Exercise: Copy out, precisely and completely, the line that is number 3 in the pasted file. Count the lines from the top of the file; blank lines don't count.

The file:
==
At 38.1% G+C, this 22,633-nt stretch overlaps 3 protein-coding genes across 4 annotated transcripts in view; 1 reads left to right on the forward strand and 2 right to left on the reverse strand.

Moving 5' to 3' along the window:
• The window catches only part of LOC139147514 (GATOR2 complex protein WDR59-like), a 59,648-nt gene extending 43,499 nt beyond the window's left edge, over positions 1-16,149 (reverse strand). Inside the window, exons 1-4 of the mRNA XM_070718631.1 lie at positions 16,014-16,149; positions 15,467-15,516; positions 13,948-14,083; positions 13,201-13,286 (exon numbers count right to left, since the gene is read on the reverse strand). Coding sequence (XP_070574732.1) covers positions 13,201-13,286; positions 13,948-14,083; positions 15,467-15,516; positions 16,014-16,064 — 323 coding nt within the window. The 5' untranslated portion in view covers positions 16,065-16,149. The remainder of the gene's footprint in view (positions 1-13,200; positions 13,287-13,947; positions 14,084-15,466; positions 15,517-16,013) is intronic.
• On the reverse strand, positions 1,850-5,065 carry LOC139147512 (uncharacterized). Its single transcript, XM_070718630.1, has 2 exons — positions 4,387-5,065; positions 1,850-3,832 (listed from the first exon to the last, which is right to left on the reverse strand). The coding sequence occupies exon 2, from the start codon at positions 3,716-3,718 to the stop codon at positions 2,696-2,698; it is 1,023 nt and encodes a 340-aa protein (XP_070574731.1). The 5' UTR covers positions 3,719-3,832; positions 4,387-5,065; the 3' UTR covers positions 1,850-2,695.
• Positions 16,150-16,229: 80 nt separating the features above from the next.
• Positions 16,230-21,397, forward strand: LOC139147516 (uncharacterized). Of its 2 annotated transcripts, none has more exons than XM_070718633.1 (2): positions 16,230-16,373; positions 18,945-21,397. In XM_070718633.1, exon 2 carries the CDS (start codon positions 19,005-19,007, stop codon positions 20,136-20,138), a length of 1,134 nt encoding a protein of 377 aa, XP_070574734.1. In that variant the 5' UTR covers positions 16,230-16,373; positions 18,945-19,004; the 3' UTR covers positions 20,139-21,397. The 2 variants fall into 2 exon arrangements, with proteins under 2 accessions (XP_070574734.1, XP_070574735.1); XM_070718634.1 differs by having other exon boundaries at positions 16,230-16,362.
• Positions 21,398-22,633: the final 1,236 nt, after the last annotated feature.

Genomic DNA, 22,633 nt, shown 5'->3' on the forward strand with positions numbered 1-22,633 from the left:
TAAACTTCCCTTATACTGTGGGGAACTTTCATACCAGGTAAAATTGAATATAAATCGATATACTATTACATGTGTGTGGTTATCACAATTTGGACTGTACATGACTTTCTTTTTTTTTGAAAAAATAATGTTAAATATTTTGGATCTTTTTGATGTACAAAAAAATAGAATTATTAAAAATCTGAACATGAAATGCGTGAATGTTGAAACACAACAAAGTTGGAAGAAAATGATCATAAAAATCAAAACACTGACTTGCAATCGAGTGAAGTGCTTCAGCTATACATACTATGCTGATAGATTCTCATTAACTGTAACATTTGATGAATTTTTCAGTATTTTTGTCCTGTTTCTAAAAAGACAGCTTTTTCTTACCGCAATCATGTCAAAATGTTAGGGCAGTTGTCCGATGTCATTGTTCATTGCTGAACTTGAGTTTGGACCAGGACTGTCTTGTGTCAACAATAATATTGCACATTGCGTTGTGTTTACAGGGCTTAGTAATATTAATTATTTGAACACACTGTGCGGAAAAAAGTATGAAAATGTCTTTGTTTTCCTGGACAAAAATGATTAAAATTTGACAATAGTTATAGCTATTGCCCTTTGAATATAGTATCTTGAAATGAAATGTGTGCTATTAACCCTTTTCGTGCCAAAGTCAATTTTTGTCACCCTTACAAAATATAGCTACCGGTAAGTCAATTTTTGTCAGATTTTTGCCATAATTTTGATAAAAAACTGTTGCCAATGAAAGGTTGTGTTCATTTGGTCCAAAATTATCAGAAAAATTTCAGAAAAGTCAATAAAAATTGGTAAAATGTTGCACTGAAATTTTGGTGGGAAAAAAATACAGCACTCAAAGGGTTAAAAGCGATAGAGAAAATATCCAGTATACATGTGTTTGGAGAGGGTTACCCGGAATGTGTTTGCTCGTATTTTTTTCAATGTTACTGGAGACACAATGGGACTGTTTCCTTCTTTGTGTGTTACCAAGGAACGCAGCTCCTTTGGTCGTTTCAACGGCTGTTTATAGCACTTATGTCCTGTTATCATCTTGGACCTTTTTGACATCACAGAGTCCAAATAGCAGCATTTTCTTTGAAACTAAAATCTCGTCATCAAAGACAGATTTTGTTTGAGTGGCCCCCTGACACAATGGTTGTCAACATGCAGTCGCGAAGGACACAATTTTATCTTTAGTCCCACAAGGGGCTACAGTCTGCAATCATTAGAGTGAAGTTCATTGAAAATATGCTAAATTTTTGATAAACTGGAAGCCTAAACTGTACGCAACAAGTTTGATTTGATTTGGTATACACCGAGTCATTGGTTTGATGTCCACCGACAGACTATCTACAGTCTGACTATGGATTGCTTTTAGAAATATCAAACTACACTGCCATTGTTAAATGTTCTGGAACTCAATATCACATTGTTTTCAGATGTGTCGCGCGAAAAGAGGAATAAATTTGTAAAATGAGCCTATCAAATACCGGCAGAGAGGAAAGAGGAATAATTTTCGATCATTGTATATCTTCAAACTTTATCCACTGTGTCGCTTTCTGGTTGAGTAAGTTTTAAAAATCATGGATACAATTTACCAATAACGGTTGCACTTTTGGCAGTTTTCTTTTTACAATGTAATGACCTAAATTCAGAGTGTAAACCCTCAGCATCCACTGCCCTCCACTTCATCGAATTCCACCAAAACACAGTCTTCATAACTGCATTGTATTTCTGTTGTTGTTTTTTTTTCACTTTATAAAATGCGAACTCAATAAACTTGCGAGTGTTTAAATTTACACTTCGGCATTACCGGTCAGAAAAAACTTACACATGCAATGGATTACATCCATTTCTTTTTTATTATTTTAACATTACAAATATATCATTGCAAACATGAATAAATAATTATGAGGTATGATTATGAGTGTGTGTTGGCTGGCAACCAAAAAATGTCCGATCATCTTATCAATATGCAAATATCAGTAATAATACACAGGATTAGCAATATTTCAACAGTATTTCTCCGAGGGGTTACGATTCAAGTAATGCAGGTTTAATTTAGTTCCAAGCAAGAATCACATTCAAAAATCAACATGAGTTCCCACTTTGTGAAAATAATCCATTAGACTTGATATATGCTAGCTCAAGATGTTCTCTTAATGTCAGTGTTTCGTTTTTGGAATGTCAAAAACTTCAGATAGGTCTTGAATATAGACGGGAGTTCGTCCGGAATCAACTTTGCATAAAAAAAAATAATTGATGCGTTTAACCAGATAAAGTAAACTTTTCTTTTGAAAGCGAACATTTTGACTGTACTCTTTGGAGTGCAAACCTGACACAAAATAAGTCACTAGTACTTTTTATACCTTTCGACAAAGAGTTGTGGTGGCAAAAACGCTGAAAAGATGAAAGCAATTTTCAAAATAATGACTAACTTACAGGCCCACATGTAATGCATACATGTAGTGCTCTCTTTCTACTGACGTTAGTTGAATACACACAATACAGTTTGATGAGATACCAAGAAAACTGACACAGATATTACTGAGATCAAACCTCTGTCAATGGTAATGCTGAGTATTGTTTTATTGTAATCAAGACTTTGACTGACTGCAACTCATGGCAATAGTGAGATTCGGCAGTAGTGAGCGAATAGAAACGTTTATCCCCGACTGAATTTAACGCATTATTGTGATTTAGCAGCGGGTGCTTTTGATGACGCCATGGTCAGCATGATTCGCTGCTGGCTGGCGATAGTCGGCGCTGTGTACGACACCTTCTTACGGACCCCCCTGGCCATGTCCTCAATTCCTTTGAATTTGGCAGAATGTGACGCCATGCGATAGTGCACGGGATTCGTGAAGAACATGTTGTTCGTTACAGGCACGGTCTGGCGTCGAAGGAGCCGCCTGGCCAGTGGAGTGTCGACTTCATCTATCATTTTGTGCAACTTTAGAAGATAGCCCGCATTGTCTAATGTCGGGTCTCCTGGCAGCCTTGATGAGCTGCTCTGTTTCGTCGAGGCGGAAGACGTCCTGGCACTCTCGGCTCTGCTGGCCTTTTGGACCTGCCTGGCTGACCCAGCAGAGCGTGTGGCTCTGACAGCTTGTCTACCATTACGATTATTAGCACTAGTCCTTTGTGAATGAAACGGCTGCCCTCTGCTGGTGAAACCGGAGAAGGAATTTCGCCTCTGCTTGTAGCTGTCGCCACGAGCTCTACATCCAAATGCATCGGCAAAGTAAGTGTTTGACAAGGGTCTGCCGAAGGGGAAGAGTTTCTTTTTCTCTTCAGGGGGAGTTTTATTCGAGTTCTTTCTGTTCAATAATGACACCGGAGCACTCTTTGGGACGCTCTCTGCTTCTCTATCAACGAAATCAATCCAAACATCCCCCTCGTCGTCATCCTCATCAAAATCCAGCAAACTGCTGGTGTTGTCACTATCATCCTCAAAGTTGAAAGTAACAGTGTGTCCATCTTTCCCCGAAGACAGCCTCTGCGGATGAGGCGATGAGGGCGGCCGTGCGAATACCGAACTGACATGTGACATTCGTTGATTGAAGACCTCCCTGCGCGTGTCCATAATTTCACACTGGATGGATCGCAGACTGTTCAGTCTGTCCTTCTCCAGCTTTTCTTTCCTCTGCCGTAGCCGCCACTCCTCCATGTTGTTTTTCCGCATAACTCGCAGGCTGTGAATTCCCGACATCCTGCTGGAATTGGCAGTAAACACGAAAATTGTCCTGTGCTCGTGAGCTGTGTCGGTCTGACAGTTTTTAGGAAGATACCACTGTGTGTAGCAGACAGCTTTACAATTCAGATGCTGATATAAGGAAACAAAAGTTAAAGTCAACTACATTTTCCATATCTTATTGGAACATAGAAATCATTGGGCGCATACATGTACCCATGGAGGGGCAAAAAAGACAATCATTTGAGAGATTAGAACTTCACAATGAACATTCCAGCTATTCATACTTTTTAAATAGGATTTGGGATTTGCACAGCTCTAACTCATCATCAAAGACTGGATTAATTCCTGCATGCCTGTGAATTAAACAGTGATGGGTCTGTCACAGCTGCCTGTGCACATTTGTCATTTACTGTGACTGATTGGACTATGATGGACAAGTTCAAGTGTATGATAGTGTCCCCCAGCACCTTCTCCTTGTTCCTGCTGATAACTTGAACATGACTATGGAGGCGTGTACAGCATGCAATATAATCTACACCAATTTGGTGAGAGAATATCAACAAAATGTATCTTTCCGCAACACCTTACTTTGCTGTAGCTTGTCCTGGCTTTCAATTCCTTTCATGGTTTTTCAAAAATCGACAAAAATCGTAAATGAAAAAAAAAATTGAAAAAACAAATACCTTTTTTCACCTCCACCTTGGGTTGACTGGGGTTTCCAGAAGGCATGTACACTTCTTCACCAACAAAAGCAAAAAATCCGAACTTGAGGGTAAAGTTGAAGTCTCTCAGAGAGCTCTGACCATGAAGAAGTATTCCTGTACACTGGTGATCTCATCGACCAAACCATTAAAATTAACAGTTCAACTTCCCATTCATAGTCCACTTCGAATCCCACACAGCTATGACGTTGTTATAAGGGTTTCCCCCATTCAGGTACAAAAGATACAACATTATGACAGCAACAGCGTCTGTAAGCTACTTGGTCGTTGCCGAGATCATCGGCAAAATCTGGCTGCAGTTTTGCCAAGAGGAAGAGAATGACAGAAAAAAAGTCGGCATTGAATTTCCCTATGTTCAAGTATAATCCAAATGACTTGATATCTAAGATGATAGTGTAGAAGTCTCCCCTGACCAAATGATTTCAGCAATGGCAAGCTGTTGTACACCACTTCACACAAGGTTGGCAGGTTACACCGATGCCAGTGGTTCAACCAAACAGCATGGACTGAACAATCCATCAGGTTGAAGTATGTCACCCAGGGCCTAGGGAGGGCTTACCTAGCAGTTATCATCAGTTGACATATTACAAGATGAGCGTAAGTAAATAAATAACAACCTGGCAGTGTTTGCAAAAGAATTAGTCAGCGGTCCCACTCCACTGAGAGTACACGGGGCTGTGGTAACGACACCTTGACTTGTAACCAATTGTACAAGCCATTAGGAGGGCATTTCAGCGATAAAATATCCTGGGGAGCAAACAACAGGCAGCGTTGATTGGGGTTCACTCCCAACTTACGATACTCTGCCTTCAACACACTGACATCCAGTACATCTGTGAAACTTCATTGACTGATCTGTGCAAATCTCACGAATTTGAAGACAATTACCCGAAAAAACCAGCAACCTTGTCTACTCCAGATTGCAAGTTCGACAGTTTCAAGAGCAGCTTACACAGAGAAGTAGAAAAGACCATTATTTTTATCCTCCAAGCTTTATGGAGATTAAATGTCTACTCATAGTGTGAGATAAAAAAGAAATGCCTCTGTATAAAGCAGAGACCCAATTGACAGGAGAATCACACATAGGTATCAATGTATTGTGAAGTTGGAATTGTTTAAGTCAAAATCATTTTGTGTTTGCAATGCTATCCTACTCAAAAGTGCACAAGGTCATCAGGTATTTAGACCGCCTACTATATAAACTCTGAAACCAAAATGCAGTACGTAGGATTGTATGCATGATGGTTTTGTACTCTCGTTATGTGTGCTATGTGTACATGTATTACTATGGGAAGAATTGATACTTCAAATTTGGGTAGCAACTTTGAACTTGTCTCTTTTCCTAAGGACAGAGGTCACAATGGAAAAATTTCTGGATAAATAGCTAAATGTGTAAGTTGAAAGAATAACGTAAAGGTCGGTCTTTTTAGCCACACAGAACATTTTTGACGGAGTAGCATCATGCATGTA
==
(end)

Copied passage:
• The window catches only part of LOC139147514 (GATOR2 complex protein WDR59-like), a 59,648-nt gene extending 43,499 nt beyond the window's left edge, over positions 1-16,149 (reverse strand). Inside the window, exons 1-4 of the mRNA XM_070718631.1 lie at positions 16,014-16,149; positions 15,467-15,516; positions 13,948-14,083; positions 13,201-13,286 (exon numbers count right to left, since the gene is read on the reverse strand). Coding sequence (XP_070574732.1) covers positions 13,201-13,286; positions 13,948-14,083; positions 15,467-15,516; positions 16,014-16,064 — 323 coding nt within the window. The 5' untranslated portion in view covers positions 16,065-16,149. The remainder of the gene's footprint in view (positions 1-13,200; positions 13,287-13,947; positions 14,084-15,466; positions 15,517-16,013) is intronic.